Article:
Friday, July 13, 2007
How to make good copy great
Years ago, when I picked up a copy of John Grisham's 'The Firm', I couldn't stop reading it. I remember cancelling dates, leaving work earlier just to finish this book. Whenever I had to put the book aside to do something else, I couldn't get wait to get back to read more and more.
And this is how advertising copy should be.
Good copy makes a lot of sense. And relates to people in a rational way. Great copy means telling a good story.
Let's face it: Copywriters are sales people. And only good story tellers can be good sales people.
If your copy reads like a good story - compelling and engaging - the better your chance readers will read until the last word. And, ultimately, buy your product.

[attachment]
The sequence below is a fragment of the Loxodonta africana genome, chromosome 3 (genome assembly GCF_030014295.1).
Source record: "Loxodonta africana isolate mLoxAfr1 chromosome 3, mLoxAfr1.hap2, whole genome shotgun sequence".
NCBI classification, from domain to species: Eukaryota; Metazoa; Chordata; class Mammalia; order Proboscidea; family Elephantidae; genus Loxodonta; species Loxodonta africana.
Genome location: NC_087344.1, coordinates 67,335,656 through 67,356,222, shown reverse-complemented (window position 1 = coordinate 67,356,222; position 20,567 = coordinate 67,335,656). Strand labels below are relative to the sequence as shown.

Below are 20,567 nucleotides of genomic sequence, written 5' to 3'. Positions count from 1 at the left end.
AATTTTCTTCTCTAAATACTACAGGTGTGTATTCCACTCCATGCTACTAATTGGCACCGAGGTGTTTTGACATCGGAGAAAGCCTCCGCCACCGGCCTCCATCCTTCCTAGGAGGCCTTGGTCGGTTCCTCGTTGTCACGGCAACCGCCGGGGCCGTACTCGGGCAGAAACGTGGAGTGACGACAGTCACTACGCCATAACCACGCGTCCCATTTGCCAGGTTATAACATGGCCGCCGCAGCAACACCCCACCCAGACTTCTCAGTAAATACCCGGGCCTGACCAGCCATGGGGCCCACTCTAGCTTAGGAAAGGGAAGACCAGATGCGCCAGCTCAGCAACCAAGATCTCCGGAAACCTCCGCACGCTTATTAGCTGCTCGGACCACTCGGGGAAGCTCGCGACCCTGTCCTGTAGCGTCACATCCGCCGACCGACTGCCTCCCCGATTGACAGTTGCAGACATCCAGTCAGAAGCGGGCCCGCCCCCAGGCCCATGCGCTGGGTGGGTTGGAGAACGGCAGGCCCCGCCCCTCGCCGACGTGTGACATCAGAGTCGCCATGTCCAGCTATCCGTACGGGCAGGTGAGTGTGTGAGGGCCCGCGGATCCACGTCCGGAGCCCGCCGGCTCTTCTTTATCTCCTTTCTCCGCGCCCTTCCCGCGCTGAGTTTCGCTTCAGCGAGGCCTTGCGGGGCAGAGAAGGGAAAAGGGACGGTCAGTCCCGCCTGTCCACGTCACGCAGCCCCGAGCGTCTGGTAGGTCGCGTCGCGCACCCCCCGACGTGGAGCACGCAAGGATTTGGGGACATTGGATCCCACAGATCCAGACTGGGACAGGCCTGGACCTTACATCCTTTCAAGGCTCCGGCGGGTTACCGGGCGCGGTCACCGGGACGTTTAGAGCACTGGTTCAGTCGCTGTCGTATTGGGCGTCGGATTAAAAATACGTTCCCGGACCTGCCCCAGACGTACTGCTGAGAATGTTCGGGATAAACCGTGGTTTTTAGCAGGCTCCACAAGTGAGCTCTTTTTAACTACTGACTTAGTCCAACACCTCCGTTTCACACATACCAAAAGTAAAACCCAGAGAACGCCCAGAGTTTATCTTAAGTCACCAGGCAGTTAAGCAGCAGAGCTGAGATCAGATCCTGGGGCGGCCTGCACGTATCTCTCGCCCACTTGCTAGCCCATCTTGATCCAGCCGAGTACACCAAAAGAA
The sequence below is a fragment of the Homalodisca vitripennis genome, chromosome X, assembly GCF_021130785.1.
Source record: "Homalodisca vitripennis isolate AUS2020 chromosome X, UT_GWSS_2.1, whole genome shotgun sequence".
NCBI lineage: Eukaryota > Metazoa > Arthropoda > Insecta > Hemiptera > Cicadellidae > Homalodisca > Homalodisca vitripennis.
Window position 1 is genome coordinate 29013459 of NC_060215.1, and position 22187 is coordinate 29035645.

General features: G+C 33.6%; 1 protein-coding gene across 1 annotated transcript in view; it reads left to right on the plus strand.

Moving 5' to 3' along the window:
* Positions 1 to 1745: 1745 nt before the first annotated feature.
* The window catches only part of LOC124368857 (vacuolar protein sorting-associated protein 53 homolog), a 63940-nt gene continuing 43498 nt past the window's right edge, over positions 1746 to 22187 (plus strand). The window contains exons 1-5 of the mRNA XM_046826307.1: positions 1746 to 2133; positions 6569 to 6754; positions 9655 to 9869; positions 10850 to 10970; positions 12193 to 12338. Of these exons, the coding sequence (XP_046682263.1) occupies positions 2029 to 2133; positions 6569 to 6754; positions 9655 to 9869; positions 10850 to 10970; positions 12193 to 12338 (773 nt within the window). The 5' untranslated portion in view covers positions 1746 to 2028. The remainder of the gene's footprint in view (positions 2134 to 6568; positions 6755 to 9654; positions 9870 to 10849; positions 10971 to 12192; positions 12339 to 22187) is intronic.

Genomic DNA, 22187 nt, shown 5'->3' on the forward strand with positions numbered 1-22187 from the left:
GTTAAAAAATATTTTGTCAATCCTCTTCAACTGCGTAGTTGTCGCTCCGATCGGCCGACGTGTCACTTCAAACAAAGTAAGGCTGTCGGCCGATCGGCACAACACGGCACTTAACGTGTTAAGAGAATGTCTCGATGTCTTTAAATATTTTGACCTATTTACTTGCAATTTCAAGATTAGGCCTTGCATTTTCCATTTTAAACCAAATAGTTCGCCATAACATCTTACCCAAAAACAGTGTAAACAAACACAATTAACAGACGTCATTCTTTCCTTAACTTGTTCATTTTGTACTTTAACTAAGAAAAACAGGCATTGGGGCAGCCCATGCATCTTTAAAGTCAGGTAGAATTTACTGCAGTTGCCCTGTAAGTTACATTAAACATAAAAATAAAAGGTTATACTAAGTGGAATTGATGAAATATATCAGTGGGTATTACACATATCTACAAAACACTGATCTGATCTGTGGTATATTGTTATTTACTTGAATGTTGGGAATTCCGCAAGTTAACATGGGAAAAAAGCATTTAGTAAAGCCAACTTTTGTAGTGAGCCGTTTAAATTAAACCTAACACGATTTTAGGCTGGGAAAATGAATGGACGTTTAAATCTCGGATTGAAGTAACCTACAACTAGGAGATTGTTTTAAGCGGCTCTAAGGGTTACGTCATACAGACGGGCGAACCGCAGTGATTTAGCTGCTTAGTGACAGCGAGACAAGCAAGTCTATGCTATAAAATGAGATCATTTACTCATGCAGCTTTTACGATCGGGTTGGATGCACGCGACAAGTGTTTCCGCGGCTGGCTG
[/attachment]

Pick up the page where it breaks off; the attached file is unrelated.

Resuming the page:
Consider your copy as a plot, with twist and turns, and a climax: An offer. Or something valuable to the consumer.
Where can you learn this skill? Many will tell you this is something you can't learn. Baloney.
Maybe not in school but can you do some home-schooling. Read a great fiction book. Just enjoy and read it. Once you're done, read it again. Take notes, understand what the author did, what techniques he used, how he made you want more.
A good story has peaks and valleys. Where are the peaks. Where are the valleys? Focus more on the valleys because that's where weak copywriters become boring. And bland.
One last advice: Don't tell the whole story. Don't treat your readers like a politician talks to his constituency. Leave something to the imagination of the consumer. Let them make connections. Don't make those for them. This tension makes good copy great.
That's what's wrong with movie trailers today: They tell you the whole story and there's no motivation for me to see the movie. When ID4 launched, one of their trailer just showed the White House imploding. Followed by the ID4 logo.
Talk about tension.
Don't tell the whole story. Set up the framework, the peaks and valleys, the climax. But allow for people to let their mind work. And open their wallets.